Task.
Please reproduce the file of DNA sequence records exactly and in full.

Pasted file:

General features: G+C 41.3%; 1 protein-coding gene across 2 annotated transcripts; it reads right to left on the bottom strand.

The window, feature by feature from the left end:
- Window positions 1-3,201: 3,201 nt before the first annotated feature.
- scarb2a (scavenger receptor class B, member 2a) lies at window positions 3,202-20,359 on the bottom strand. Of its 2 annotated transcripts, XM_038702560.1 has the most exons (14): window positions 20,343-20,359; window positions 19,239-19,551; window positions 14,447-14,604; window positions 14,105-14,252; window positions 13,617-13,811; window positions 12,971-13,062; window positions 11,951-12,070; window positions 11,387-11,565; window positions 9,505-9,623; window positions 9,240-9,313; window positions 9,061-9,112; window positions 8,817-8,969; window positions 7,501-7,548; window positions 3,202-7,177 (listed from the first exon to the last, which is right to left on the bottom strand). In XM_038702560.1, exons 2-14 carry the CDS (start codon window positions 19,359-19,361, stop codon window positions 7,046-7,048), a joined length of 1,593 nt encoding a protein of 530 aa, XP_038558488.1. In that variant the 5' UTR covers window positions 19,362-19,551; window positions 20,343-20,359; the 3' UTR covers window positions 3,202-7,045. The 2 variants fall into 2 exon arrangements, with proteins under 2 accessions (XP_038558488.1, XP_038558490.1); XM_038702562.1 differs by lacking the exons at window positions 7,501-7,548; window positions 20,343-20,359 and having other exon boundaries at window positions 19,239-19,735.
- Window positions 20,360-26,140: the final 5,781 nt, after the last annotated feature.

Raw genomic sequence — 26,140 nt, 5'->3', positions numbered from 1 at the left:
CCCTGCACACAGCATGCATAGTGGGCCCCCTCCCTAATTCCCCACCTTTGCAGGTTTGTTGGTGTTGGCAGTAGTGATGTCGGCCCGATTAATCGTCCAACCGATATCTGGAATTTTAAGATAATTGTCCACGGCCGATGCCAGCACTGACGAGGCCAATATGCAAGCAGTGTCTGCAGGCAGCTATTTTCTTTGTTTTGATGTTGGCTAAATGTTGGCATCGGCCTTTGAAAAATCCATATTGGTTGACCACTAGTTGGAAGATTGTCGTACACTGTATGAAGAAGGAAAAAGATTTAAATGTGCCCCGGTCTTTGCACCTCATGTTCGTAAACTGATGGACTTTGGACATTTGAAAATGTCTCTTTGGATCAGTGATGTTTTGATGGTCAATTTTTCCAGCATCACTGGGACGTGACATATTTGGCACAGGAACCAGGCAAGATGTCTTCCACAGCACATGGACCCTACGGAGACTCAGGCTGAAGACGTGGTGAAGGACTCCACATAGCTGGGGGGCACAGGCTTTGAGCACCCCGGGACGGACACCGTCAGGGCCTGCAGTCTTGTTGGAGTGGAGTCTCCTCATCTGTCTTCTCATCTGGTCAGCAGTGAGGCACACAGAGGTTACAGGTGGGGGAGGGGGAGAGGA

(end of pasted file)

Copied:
General features: G+C 41.3%; 1 protein-coding gene across 2 annotated transcripts; it reads right to left on the bottom strand.

The window, feature by feature from the left end:
- Window positions 1-3,201: 3,201 nt before the first annotated feature.
- scarb2a (scavenger receptor class B, member 2a) lies at window positions 3,202-20,359 on the bottom strand. Of its 2 annotated transcripts, XM_038702560.1 has the most exons (14): window positions 20,343-20,359; window positions 19,239-19,551; window positions 14,447-14,604; window positions 14,105-14,252; window positions 13,617-13,811; window positions 12,971-13,062; window positions 11,951-12,070; window positions 11,387-11,565; window positions 9,505-9,623; window positions 9,240-9,313; window positions 9,061-9,112; window positions 8,817-8,969; window positions 7,501-7,548; window positions 3,202-7,177 (listed from the first exon to the last, which is right to left on the bottom strand). In XM_038702560.1, exons 2-14 carry the CDS (start codon window positions 19,359-19,361, stop codon window positions 7,046-7,048), a joined length of 1,593 nt encoding a protein of 530 aa, XP_038558488.1. In that variant the 5' UTR covers window positions 19,362-19,551; window positions 20,343-20,359; the 3' UTR covers window positions 3,202-7,045. The 2 variants fall into 2 exon arrangements, with proteins under 2 accessions (XP_038558488.1, XP_038558490.1); XM_038702562.1 differs by lacking the exons at window positions 7,501-7,548; window positions 20,343-20,359 and having other exon boundaries at window positions 19,239-19,735.
- Window positions 20,360-26,140: the final 5,781 nt, after the last annotated feature.

Raw genomic sequence — 26,140 nt, 5'->3', positions numbered from 1 at the left:
CCCTGCACACAGCATGCATAGTGGGCCCCCTCCCTAATTCCCCACCTTTGCAGGTTTGTTGGTGTTGGCAGTAGTGATGTCGGCCCGATTAATCGTCCAACCGATATCTGGAATTTTAAGATAATTGTCCACGGCCGATGCCAGCACTGACGAGGCCAATATGCAAGCAGTGTCTGCAGGCAGCTATTTTCTTTGTTTTGATGTTGGCTAAATGTTGGCATCGGCCTTTGAAAAATCCATATTGGTTGACCACTAGTTGGAAGATTGTCGTACACTGTATGAAGAAGGAAAAAGATTTAAATGTGCCCCGGTCTTTGCACCTCATGTTCGTAAACTGATGGACTTTGGACATTTGAAAATGTCTCTTTGGATCAGTGATGTTTTGATGGTCAATTTTTCCAGCATCACTGGGACGTGACATATTTGGCACAGGAACCAGGCAAGATGTCTTCCACAGCACATGGACCCTACGGAGACTCAGGCTGAAGACGTGGTGAAGGACTCCACATAGCTGGGGGGCACAGGCTTTGAGCACCCCGGGACGGACACCGTCAGGGCCTGCAGTCTTGTTGGAGTGGAGTCTCCTCATCTGTCTTCTCATCTGGTCAGCAGTGAGGCACACAGAGGTTACAGGTGGGGGAGGGGGAGAGGA